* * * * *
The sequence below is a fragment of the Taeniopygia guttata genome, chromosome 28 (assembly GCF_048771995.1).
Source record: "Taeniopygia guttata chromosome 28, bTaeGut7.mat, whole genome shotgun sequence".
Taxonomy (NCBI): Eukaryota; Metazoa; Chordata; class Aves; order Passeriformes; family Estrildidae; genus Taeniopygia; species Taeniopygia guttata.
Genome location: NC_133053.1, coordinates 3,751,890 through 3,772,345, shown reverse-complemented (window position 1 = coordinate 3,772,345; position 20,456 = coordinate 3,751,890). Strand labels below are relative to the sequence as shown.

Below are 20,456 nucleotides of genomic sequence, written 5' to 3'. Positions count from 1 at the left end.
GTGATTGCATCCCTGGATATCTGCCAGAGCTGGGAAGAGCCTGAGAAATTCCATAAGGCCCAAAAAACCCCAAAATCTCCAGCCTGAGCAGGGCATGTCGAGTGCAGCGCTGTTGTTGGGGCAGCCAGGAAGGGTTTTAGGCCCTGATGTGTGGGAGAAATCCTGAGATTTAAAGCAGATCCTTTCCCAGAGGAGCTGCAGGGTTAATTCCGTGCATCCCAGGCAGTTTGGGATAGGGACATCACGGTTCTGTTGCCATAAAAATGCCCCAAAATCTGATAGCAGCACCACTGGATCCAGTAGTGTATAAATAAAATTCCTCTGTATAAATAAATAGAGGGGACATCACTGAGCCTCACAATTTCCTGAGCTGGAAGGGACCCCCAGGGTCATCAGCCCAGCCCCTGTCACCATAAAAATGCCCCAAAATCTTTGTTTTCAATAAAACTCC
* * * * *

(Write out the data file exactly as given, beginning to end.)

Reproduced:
The sequence below is a fragment of the Taeniopygia guttata genome, chromosome 28 (assembly GCF_048771995.1).
Source record: "Taeniopygia guttata chromosome 28, bTaeGut7.mat, whole genome shotgun sequence".
Taxonomy (NCBI): Eukaryota; Metazoa; Chordata; class Aves; order Passeriformes; family Estrildidae; genus Taeniopygia; species Taeniopygia guttata.
Genome location: NC_133053.1, coordinates 3,751,890 through 3,772,345, shown reverse-complemented (window position 1 = coordinate 3,772,345; position 20,456 = coordinate 3,751,890). Strand labels below are relative to the sequence as shown.

Below are 20,456 nucleotides of genomic sequence, written 5' to 3'. Positions count from 1 at the left end.
GTGATTGCATCCCTGGATATCTGCCAGAGCTGGGAAGAGCCTGAGAAATTCCATAAGGCCCAAAAAACCCCAAAATCTCCAGCCTGAGCAGGGCATGTCGAGTGCAGCGCTGTTGTTGGGGCAGCCAGGAAGGGTTTTAGGCCCTGATGTGTGGGAGAAATCCTGAGATTTAAAGCAGATCCTTTCCCAGAGGAGCTGCAGGGTTAATTCCGTGCATCCCAGGCAGTTTGGGATAGGGACATCACGGTTCTGTTGCCATAAAAATGCCCCAAAATCTGATAGCAGCACCACTGGATCCAGTAGTGTATAAATAAAATTCCTCTGTATAAATAAATAGAGGGGACATCACTGAGCCTCACAATTTCCTGAGCTGGAAGGGACCCCCAGGGTCATCAGCCCAGCCCCTGTCACCATAAAAATGCCCCAAAATCTTTGTTTTCAATAAAACTCC